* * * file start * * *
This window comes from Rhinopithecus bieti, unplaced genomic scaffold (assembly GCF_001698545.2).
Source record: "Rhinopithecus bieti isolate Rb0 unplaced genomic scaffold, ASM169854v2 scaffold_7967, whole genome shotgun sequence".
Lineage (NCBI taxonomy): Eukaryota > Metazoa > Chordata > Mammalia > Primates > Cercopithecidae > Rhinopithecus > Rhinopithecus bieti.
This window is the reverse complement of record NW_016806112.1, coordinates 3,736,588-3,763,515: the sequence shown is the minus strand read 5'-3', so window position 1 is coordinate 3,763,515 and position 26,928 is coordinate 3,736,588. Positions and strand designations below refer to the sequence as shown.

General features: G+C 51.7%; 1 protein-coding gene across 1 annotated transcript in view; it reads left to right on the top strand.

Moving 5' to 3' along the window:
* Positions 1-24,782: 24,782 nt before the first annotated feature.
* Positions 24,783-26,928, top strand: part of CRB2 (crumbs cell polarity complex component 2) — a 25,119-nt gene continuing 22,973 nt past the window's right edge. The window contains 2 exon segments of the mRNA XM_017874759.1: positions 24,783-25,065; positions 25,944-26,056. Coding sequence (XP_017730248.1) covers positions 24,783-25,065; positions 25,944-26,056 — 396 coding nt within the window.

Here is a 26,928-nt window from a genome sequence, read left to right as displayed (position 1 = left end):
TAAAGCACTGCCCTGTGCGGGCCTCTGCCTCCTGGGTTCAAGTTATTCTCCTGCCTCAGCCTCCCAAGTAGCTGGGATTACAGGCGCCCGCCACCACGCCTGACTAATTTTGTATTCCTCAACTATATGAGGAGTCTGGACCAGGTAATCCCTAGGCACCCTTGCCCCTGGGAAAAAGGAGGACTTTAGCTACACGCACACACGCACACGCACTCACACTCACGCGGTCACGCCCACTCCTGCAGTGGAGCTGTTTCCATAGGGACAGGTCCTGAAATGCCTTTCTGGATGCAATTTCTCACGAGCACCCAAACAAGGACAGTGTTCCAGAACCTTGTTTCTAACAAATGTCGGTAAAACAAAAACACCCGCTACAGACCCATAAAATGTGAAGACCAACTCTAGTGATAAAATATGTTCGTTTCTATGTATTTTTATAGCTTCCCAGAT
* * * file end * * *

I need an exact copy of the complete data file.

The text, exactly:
This window comes from Rhinopithecus bieti, unplaced genomic scaffold (assembly GCF_001698545.2).
Source record: "Rhinopithecus bieti isolate Rb0 unplaced genomic scaffold, ASM169854v2 scaffold_7967, whole genome shotgun sequence".
Lineage (NCBI taxonomy): Eukaryota > Metazoa > Chordata > Mammalia > Primates > Cercopithecidae > Rhinopithecus > Rhinopithecus bieti.
This window is the reverse complement of record NW_016806112.1, coordinates 3,736,588-3,763,515: the sequence shown is the minus strand read 5'-3', so window position 1 is coordinate 3,763,515 and position 26,928 is coordinate 3,736,588. Positions and strand designations below refer to the sequence as shown.

General features: G+C 51.7%; 1 protein-coding gene across 1 annotated transcript in view; it reads left to right on the top strand.

Moving 5' to 3' along the window:
* Positions 1-24,782: 24,782 nt before the first annotated feature.
* Positions 24,783-26,928, top strand: part of CRB2 (crumbs cell polarity complex component 2) — a 25,119-nt gene continuing 22,973 nt past the window's right edge. The window contains 2 exon segments of the mRNA XM_017874759.1: positions 24,783-25,065; positions 25,944-26,056. Coding sequence (XP_017730248.1) covers positions 24,783-25,065; positions 25,944-26,056 — 396 coding nt within the window.

Here is a 26,928-nt window from a genome sequence, read left to right as displayed (position 1 = left end):
TAAAGCACTGCCCTGTGCGGGCCTCTGCCTCCTGGGTTCAAGTTATTCTCCTGCCTCAGCCTCCCAAGTAGCTGGGATTACAGGCGCCCGCCACCACGCCTGACTAATTTTGTATTCCTCAACTATATGAGGAGTCTGGACCAGGTAATCCCTAGGCACCCTTGCCCCTGGGAAAAAGGAGGACTTTAGCTACACGCACACACGCACACGCACTCACACTCACGCGGTCACGCCCACTCCTGCAGTGGAGCTGTTTCCATAGGGACAGGTCCTGAAATGCCTTTCTGGATGCAATTTCTCACGAGCACCCAAACAAGGACAGTGTTCCAGAACCTTGTTTCTAACAAATGTCGGTAAAACAAAAACACCCGCTACAGACCCATAAAATGTGAAGACCAACTCTAGTGATAAAATATGTTCGTTTCTATGTATTTTTATAGCTTCCCAGAT